The Tomato Queen: Maria Zaloum reaps big from the Red Gold

She stands amongst erect tomato plants taller than her, holding four fruits in her left hand and spotting a huge smile, happy with the success of her produce.

Beautiful Maria Zaloum is a 32 year old trained nurse and cardiologist who in 2017 abandoned her medical career to become a “Tomato Queen” exercising her passion for entrepreneurship through farming.

Maria’s entry into farming was after completion of her education in Australia returning to the family farm that only had a half hectare of tomatoes and an ailing father unable to manage it.

Armed with a few savings from her school days and her parents’ 40 hectare land, Maria set out on the agriculture path with only one goal; to succeed.

She has since managed to expand the operation from half a hectare of tomatoes to over 15 hectares from which she harvests between 250 and 400 boxes everyday giving her approximately daily revenue of K12, 500 [US$688.32] at the lowest price of K50 [US$2.75] per box.

“I am the type of woman who loves challenges. I needed a change in my life because I have an entrepreneurial mind as being in medicine and nursing you always work for someone so I wanted to work for myself,” she says in response to a question on what inspired her to give up a prestigious job for farming.

Maria says her start was on expanding the half hectare of tomatoes by planting 13,000 plants with huge returns being re-invested in the business for further expansion.  

For young people wishing to get in to farming, her advice is for them to raise capital through savings and downscale their lives.

“Young people with jobs should save up some money to raise capital and also adjust their lives. Something I had to do with my life through cutting down a lot of things. I am not on a salary from the time I started as I put back all the monies I make for expansion so I have not benefited much from this venture so that I secure a better future,” she says.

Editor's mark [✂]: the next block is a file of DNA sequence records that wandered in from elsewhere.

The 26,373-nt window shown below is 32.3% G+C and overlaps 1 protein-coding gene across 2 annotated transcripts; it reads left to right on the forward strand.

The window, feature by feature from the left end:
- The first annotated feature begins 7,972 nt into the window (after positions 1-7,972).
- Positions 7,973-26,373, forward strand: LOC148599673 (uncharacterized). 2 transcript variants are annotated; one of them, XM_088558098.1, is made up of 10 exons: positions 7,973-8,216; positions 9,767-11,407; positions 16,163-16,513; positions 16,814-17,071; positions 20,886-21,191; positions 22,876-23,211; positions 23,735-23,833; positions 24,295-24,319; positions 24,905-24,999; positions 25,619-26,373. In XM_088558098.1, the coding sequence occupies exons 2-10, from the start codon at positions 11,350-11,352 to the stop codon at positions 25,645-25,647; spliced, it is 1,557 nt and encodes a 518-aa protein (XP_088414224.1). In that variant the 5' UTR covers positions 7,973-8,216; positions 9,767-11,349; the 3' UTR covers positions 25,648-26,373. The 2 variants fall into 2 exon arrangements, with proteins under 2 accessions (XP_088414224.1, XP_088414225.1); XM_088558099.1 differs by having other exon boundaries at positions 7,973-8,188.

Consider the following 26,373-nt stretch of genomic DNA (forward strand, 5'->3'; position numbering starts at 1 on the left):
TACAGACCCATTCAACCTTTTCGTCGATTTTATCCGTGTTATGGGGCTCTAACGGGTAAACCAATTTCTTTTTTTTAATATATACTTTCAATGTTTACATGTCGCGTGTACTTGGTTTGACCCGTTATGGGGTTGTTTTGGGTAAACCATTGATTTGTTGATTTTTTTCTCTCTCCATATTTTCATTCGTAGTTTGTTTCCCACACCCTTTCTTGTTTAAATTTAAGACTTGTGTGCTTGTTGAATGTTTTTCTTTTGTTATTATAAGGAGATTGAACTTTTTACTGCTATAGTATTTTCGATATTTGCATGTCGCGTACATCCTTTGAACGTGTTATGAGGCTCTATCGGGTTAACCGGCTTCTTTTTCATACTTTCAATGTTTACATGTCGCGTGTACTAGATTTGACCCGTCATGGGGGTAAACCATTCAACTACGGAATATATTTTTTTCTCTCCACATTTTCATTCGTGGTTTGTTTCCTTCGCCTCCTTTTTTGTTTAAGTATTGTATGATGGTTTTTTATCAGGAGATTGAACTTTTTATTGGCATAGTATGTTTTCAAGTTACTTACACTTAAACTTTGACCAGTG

Adding, she said that “building a business empire takes time so I have given myself two years to be on a salary. The first two to five years depending on how big you want to grow you won’t get a salary because you getting the money meant to expand to look after yourself, so it’s either you grow yourself or grow your business.”

Current operations

The 40 ha farm is slowly becoming small for her vision hence she is looking at a second farm to expand operations.

Currently Maria has dedicated 15 ha for tomatoes, 8 ha for maize meant for her cows, some grazing pasture and about 20 beds for rape meant to service bills for chemicals which she gets from some company.

Her venture has since created 32 jobs, 25 full time, two taking care of her cattle and four guards of which two take up the night shift and two day shift.“

“I take good care of my workers especially my women because they mean a lot to me and I make them to run the farm once a week,” she notes.

Lessons Learnt